I’ve been steadfastly avoiding the Sookie Stackhouse novels ever since I first heard of them–which was when I started watching TrueBlood, the HBO series based on Charlaine Harris’s wildly successful series of supernatural mysteries. Maybe I was cranky the one day I was in the bookstore flipping through Dead Until Dark, but I was turned off by the first few pages and didn’t bother to buy the book. Maybe I was disappointed because the books are exclusively narrated in the first person from Sookie’s point-of-view and I felt I was missing out on hearing from the other quirky, damaged, all too human characters Harris has created. I’m not sure why I ended up reading Dead Until Dark, but I’m glad I did (although my wallet is pretty sad now that I’m six books into the series).
At first, Dead Until Dark seems like your average girl-meets-vampire story, which could be tedious in the wrong author’s hands, but Harris manages to make this concept feel fresh and engaging. Although I was initially put off by the first-person POV, I have to admit that Sookie grew on me very quickly. I love reading about characters I connect with and root for, and you can’t help doing this for Sookie. She’s quirky enough to stand out among all the buxom blond heroines like herself, thanks to her telepathic disability (which really isn’t) yet she’s still relateable and likable because she’s just trying to make a living and do a bit of good in an increasingly hostile world. That Sookie views her telepathy is the real catalyst to her relationship with Bill Compton–he’s the first person she can’t “hear” and she now feels free to simply be herself.
All isn’t well, however. Even though vampires have recently “come out of the coffin” and are recognized as legal entities, not everyone is so accepting of them. Of course, vampires do have their groupies, known as fang-bangers, who shirk convention and shack up with the undead, consequences be damned. For the most part, this is enough to earn these women sad looks and snickers of derision, but soon these women are being picked off one by one and Sookie suspects she’s next.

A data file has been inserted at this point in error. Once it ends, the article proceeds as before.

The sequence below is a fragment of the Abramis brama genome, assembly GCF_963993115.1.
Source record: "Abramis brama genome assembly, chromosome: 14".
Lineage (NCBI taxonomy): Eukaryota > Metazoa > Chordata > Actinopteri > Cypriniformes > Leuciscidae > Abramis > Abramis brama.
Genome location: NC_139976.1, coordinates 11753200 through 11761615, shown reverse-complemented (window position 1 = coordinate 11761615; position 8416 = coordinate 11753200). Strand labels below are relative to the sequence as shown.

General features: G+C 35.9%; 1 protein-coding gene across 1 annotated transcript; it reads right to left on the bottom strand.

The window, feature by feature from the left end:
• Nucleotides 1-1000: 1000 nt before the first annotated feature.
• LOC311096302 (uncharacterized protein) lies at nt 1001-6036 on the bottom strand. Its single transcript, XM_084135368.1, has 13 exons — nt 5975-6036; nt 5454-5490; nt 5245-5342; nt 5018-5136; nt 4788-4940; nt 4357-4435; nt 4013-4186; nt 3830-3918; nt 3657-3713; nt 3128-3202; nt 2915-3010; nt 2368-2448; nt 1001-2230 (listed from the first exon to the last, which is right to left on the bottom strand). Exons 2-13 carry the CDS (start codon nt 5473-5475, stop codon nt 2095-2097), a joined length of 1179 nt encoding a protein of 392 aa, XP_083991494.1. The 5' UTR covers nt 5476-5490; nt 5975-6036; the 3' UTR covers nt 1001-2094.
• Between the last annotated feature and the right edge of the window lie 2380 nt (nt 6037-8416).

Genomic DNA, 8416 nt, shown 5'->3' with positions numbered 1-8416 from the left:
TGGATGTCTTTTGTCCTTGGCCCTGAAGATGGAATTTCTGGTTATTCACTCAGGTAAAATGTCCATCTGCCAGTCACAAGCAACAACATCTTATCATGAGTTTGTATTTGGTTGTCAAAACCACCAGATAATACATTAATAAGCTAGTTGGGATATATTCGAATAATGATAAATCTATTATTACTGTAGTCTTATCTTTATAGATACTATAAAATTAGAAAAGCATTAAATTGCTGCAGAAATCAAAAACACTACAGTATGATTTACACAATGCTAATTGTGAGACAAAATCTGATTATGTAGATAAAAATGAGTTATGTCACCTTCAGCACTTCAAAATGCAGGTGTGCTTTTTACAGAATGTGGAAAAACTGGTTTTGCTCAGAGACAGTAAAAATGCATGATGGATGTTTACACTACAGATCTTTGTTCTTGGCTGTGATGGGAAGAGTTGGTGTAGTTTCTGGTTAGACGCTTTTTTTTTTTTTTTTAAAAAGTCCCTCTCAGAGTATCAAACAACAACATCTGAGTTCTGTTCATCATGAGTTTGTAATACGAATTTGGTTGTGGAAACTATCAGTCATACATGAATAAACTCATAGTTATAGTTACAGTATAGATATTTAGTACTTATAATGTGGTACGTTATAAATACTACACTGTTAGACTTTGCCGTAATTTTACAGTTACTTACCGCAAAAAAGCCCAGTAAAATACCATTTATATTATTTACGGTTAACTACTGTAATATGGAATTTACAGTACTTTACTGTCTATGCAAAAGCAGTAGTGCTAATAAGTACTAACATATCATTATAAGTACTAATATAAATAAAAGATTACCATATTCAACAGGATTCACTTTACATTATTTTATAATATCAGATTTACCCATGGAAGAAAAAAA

If you’re familiar with TrueBlood, much of the book’s action follows a similar thread, so there is very little new here (but look for a hilarious and wrong cameo by an entertainment icon). For me, the mystery was secondary because I so enjoyed being immersed in Harris’s world, although she continuously raised the stakes (har har) as the action progressed toward the nail-biting climax. I wish the book was a bit longer, and told from multiple view points, because Harris’s characters are distinct enough to add many interesting layers of story (also, I’m a sucker for an unreliable narrator). Still, Sookie is three-dimensional enough to carry the entire series on her tanned shoulders. I only wish the author didn’t have every male character fall madly in love with her, or beat her up so much, but that isn’t enough to stop me from reading the rest.
The last word: Dead Until Dark is a bloody good read. If you love your vampires with a side of mystery and romanced, you’ll dig this.